Abstract: The COVID-19 pandemic influenced the whole year of 2020, and it is still a determinative factor in everyday decisions. The schools and workplaces - where possible - moved to people's homes, changing the way humans used to operate in the last century. It affects almost every country on Earth, while this is only the first wave of the pandemic. Not even the researchers know when it will end, what the solution will be, or whether a vaccine will be found. The research focuses on this pandemic, limited to the European Union's territory, but also includes the following four countries: Iceland, Norway, Switzerland, and the United Kingdom. The countries in this region had different approaches and results regarding the coronavirus. This paper aims to define the most critical social and economic determinants (e.g., GDP, Healthcare expenditure, median age, Hofstede's dimensions), which have the highest impact on the number of confirmed COVID-19 Cases and Deaths. The paper highlights these factors by using the Ordinary Least Squares (OLS) regression model, creating the equations that define the number of cases and deaths.
    Keywords: COVID-19, OLS regression, European Union, Healthcare, Hofstede
    Date: 2020–08
  39. By: Ruchi Avtar; Rajashri Chakrabarti; Maxim L. Pinkovskiy
    Abstract: The introduction of numerous social distancing policies across the United States, combined with voluntary pullbacks in activity as responses to the COVID-19 outbreak, resulted in differences emerging in the types of work that were done from home and those that were not. Workers at businesses more likely to require in-person work—for example, some, but not all, workers in healthcare, retail, agriculture and construction—continued to come in on a regular basis. In contrast, workers in many other businesses, such as IT and finance, were generally better able to switch to working from home rather than commuting daily to work. In this post, we aim to understand whether following the onset of the pandemic there was a wedge in the incidence of commuting for work across income and race. And how did this difference, if any, change as the economy slowly recovered? We take advantage of a unique data source, SafeGraph cell phone data, to identify workers who continued to commute to work in low income versus higher income and majority-minority (MM) versus other counties.
    Keywords: essential worker; work from home; COVID-19; full time; part time
    JEL: E24 E3 I14 J20
    Date: 2021–02–09
  40. By: Sophie Balech (CRIISEA - Centre de Recherche sur les Institutions, l'Industrie et les Systèmes Économiques d'Amiens - UPJV - Université de Picardie Jules Verne); C. Benavent; M. Calciu; Julien Monnot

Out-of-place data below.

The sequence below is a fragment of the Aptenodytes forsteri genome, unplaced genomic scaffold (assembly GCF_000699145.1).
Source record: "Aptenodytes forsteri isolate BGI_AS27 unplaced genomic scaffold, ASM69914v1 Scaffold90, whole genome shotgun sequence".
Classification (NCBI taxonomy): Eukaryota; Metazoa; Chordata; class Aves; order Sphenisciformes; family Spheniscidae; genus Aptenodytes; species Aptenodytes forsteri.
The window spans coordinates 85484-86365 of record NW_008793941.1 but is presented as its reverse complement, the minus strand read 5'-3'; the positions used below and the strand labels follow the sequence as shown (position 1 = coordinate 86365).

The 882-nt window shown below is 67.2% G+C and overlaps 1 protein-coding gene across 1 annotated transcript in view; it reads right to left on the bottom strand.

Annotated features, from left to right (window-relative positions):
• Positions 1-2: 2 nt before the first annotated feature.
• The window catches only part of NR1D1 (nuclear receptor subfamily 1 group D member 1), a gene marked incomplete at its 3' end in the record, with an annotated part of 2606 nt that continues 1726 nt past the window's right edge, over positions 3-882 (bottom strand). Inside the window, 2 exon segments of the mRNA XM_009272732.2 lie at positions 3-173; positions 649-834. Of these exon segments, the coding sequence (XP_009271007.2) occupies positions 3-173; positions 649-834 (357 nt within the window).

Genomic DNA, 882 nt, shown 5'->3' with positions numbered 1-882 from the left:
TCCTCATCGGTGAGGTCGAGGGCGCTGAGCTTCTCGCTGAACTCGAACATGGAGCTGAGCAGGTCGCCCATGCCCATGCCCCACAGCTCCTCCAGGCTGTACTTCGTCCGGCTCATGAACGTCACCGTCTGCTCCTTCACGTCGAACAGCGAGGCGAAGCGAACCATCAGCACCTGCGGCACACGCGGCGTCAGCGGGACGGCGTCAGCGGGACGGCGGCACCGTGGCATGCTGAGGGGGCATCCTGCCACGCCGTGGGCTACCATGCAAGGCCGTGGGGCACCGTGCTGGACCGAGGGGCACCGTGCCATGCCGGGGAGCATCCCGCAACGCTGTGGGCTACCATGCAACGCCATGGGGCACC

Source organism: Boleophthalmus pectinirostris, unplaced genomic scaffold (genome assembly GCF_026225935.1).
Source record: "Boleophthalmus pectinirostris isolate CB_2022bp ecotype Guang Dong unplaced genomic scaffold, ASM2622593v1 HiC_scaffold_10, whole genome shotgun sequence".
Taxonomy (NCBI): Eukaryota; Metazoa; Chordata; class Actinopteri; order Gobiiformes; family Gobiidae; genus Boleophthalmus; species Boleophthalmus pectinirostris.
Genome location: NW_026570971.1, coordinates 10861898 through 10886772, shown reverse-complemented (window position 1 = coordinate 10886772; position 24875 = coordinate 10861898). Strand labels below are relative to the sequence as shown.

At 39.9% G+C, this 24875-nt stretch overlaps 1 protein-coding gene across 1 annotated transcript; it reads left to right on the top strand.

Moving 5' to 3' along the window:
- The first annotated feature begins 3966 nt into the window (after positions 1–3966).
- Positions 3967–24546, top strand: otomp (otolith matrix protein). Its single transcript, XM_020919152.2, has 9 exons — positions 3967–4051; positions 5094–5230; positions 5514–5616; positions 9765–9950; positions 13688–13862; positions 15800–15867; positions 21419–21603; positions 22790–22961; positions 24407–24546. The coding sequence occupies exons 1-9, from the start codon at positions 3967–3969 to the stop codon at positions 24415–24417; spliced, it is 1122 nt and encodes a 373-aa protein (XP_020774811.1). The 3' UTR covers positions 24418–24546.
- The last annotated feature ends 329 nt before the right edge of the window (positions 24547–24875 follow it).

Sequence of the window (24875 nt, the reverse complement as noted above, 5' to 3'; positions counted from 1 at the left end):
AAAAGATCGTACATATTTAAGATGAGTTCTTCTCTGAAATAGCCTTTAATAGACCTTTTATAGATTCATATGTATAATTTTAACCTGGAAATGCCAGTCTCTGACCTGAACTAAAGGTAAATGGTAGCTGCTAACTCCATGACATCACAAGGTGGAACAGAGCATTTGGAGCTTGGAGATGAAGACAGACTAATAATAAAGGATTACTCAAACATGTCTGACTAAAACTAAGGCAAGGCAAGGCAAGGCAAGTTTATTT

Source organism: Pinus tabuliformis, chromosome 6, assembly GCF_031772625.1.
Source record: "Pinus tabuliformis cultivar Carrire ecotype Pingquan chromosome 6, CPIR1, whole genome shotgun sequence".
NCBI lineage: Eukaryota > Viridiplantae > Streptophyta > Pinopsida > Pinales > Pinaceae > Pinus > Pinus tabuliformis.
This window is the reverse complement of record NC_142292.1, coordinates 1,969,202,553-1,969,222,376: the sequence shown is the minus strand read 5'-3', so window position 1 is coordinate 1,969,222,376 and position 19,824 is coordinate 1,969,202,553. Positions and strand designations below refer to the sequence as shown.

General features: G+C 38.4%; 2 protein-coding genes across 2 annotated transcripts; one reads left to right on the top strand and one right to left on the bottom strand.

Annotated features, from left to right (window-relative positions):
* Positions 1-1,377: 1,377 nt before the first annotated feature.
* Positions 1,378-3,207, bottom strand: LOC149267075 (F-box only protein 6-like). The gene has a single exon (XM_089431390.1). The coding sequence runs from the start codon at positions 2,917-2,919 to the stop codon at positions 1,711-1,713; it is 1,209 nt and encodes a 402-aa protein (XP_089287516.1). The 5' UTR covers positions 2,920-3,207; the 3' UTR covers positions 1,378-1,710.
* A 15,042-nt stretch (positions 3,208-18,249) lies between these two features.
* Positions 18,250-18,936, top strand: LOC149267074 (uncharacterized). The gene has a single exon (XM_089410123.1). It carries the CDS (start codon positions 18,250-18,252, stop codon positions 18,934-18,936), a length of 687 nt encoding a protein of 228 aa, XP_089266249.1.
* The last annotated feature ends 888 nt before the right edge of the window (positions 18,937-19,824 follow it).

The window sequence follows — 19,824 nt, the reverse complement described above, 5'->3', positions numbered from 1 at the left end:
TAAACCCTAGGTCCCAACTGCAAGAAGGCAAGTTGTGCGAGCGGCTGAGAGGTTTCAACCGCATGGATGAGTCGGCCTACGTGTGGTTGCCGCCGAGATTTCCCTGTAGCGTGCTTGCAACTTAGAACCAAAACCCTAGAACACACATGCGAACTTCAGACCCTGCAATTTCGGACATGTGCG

Abstract: The Covid-19 pandemic offers a spectacular case of disaster management. In this literature, the paradigm of participation is fundamental: the mitigation of the impact of the disaster, the quality of the preparation and the resilience of the society, which facilitate the reconstruction, depend on the participation of the populations. Being able to observe and measure the state of mental health of the population (anxiety, confidence, expectations, ...) and to identify the points of controversy and the content of the discourse, are necessary to support measures designed to encourage this participation. Social media, and in particular Twitter, offer valuable resources for researching this discourse. The objective of this empirical study is to reconstruct a micro history of users' reactions to the pandemic as they share them on social networks. The general method used comes from new processing techniques derived from Natural Language Processing (NLP). Three analysis methods are used to process the corpus: analysis of the temporal evolution of term occurrences; creation of dynamic semantic maps to identify co-occurrences; analysis of topics using the SVM method. The main empirical result is that the mask emerges as a central figure of discourse, at least in the discourse produced by certain social media. The retrospective analysis of the phenomenon allows us to explain what made the mask a focal point not only in conversation, but also in behaviors. Its value resides less in its functional qualities than in its ability to fix attention and organize living conditions under the threat of pandemic.
    Keywords: Covid-19,Twitter feed,NLP methods
    Date: 2021–01–29
  41. By: Loïc Berger (University of Lille - IESES School of Management; CNRS; RFF-CMCC European Institute on Economics and the Environment); Nicolas Berger (London School of Hygiene and Tropical Medicine - Faculty of Public Health and Policy; Sciensano); Valentina Bosetti (RFF-CMCC European Institute on Economics and the Environment’ Bocconi University - Department of Economics and IGIER); Itzhak Gilboa (HEC; Tel Aviv University - Eitan Berglas School of Economics); Lars Peter Hansen (University of Chicago - Department of Economics; University of Chicago - Department of Statistics; University of Chicago - Booth School of Business); Christopher Jarvis (London School of Hygiene and Tropical Medicine - Department of Infectious Disease Epidemiology); Massimo Marinacci (University of Bacconi - Department of Decision Sciences and IGIER); Richard D. Smith (University of Exeter - College of Medicine and Health; London School of Hygiene and Tropical Medicine - Faculty of Public Health and Policy)
    Abstract: Policymaking during a pandemic can be extremely challenging. As COVID-19 is a new disease and its global impacts are unprecedented, decisions need to be made in a highly uncertain, complex and rapidly changing environment. In such a context, in which human lives and the economy are at stake, we argue that using ideas and constructs from modern decision theory, even informally, will make policymaking more a responsible and transparent process.
    Keywords: Model uncertainty, ambiguity, robustness, decision rules
    Date: 2020